By Stephanie Zacharek
By Amy Nicholson
By Calum Marsh
By Cory Garcia
By Alan Scherstuhl
By Alan Scherstuhl
By Amy Nicholson
By Alan Scherstuhl
DiCaprio's only 20, and has only three major screen credits behind him, yet he has the expressiveness and assurance of someone who's been starring in films for decades. He gives you everything he has to give, yet at the same time he inexplicably holds something back; he's simultaneously transparent and inscrutable, boyish and ancient. When, in the middle of a pill-induced adrenaline jag, he raises his long arms to either side of his bony body and peers out at a confusing, hostile New York City, he's like the leader of the aliens from Close Encounters -- angel and demon in one body. His shiny eyes seem to hold all the mysteries of the cosmos.
Factor DiCaprio out of The Basketball Diaries and you're left with a pretty good movie on a very familiar subject. The source material, poet and musician Jim Carroll's autobiography, was published in bits and pieces in the late 1960s by The Paris Review, then issued as a book in the '70s, gaining cult fame.
Like Drugstore Cowboy and Rush, The Basketball Diaries views the universe of small-time junkies, hustlers and thieves through the prism of white, middle-class eyes. It's a hipsterish fever dream in which a sweet, handsome, promising kid sinks into the depths of addiction and despair, then returns to the respectable world and gains fame by writing about what happened to him. Carroll is the Prince Hal of the Lower East Side, slumming with the benefit of a sociological safety net.
That goes a long way toward explaining why so many young, rich, white actors, from Matt Dillon and Anthony Michael Hall through Eric Stoltz and (ironically) River Phoenix, desperately wanted to star in The Basketball Diaries. In a sense, Carroll's brief but nearly fatal experimentation with drugs was a form of role-playing -- a Method performance that turned into the real thing.
The film is one of those dream projects that passed through so many sets of hands over the years that by the time it finally reached the screen it had become a period piece. Despite this, screenwriter Bryan Goluboff and director Scott Kalvert, a couple of first-timers, moved the tale into the present day. They forgot, though, to change the details, which is a problem. The story and characters (and the retro-gritty photography and production design) are so obviously rooted in another era that when Carroll and his drug-scrounging pals are gallivanting about the streets of Manhattan you halfway expect them to round a corner and bump into Joe Buck and Ratso Rizzo. Crack and its accompanying scourge are nowhere in sight; nor, for that matter, are automatic weapons, body piercing, rap music, MTV or very many people of color.
The film unfolds in straightforward, linear fashion. Carroll and his three of his buddies -- gnomelike Pedro (James Madio), hot-tempered Mickey (Mark Wahlberg) and stolid Neutron (Patrick McGaw) -- are athletes enjoying the perks of Catholic high school basketball stardom. By day, they walk the school halls like jaunty princes; by night, they wander the streets, scamming on girls, getting drunk, smoking cigarettes, committing petty crimes and otherwise living to the letter their official team motto: "Who's better than we are? Nobody!"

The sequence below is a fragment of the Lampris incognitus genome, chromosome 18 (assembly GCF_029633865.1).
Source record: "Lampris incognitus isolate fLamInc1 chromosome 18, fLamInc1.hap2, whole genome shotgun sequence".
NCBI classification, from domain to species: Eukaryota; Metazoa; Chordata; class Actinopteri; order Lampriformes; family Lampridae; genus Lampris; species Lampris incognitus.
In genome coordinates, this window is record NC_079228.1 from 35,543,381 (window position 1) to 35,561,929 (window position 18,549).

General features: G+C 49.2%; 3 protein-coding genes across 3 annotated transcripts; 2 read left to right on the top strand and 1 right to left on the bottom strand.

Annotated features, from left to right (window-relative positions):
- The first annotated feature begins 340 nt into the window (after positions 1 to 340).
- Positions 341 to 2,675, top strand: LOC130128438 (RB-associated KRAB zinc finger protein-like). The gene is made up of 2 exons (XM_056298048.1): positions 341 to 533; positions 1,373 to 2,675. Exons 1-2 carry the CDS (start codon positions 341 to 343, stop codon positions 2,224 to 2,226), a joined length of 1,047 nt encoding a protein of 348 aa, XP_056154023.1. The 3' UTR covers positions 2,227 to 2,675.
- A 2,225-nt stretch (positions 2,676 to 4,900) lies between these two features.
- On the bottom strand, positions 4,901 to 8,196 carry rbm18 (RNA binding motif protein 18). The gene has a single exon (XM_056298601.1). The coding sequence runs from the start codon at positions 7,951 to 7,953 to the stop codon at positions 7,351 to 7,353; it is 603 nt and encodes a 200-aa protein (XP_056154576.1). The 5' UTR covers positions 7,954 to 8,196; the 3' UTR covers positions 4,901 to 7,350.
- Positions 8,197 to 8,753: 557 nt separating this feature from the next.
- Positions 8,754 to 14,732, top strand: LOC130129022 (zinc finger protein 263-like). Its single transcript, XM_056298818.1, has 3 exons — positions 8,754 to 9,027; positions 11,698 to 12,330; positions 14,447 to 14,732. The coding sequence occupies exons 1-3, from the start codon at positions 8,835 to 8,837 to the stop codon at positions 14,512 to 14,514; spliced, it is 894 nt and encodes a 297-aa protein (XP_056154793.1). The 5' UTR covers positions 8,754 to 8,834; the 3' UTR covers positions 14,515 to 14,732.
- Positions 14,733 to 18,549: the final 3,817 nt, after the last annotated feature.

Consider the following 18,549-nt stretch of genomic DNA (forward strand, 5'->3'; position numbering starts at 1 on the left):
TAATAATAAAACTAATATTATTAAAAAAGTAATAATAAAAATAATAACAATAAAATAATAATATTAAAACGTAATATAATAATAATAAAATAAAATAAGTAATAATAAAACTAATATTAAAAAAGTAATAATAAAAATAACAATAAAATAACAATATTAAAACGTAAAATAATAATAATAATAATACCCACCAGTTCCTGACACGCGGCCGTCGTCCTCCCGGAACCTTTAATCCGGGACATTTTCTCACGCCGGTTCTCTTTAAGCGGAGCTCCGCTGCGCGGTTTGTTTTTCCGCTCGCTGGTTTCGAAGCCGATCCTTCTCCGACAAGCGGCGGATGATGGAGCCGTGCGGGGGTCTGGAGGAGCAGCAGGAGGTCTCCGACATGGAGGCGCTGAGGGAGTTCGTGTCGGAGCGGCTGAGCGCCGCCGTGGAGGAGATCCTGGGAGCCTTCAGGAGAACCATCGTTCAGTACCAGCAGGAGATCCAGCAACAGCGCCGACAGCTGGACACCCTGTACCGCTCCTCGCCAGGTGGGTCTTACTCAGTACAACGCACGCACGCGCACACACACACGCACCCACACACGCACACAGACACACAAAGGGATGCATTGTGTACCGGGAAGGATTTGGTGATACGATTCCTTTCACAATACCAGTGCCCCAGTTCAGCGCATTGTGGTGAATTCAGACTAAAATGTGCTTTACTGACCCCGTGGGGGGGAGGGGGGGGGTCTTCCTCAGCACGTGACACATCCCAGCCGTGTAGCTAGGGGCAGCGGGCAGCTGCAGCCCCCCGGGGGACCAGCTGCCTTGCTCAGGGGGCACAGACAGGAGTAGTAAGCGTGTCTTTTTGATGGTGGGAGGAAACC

When Pedro sneaks into an opposing team's locker room during a game and steals their wallets, the outraged victims confront the squad and their unctuous coach (Bruno Kirby) at a restaurant. What should have been just another teenage shouting match escalates into a brawl, with Carroll and his basketball brothers savagely beating their opponents and then fleeing into the streets. They're like a fraternity with only four members; everybody else, from teachers and coaches to parents, is an outsider who just doesn't understand.
Then the pill-taking starts, and the four friends begin to shut themselves off even more from the world around them. Next comes an Eve-and-the-Apple scene: Neutron hooking Carroll up with hot-to-trot twin sisters who also happen to be major cokeheads.
From there, it's just a short hop to experimentation with heroin. And before long, the teammates are routinely committing felonies to get money for smack. The group splinters, various authority figures crack down and the squad becomes a pathetic bunch of rootless, thieving nomads.
Spiraling inexorably downward, Carroll finds that he's not living his life in the name of fun anymore; he's living only to find the next high. With his world collapsing around him, he ends up beaten senseless in the snow by a pissed-off teenage boy who claims Carroll sold his sister some bad drugs. It's obvious that barring a supreme act of self-discipline, this once-invincible basketball hero is going to end up just another anonymous corpse in the gutter.
This isn't anything you haven't seen before. But Kalvert shoots even the most familiar scenes with unfussy, inventive directness, finding visual analogues for the boys' increasingly frazzled states of mind, then backing off and letting his actors act.
Like Frank Darabont, who adapted and directed The Shawshank Redemption, Kalvert realizes there's no way the material itself can surprise you, so it makes sense to develop the atmosphere and characters instead. When the boys get high and play basketball during a thunder shower, there's an indelible image of Carroll hanging from a rim, shaking his wet, stringy hair back and forth like a dog and bellowing into the wind. A similar scene, in which the four friends hurl themselves off a cliff into the sewage-soaked East River as a wild-assed test of courage, is staged and edited as a furious ballet of superhuman wills. It's as if Nazi sports documentarian Leni Riefenstahl had filmed the exploits of Huck Finn and Tom Sawyer.
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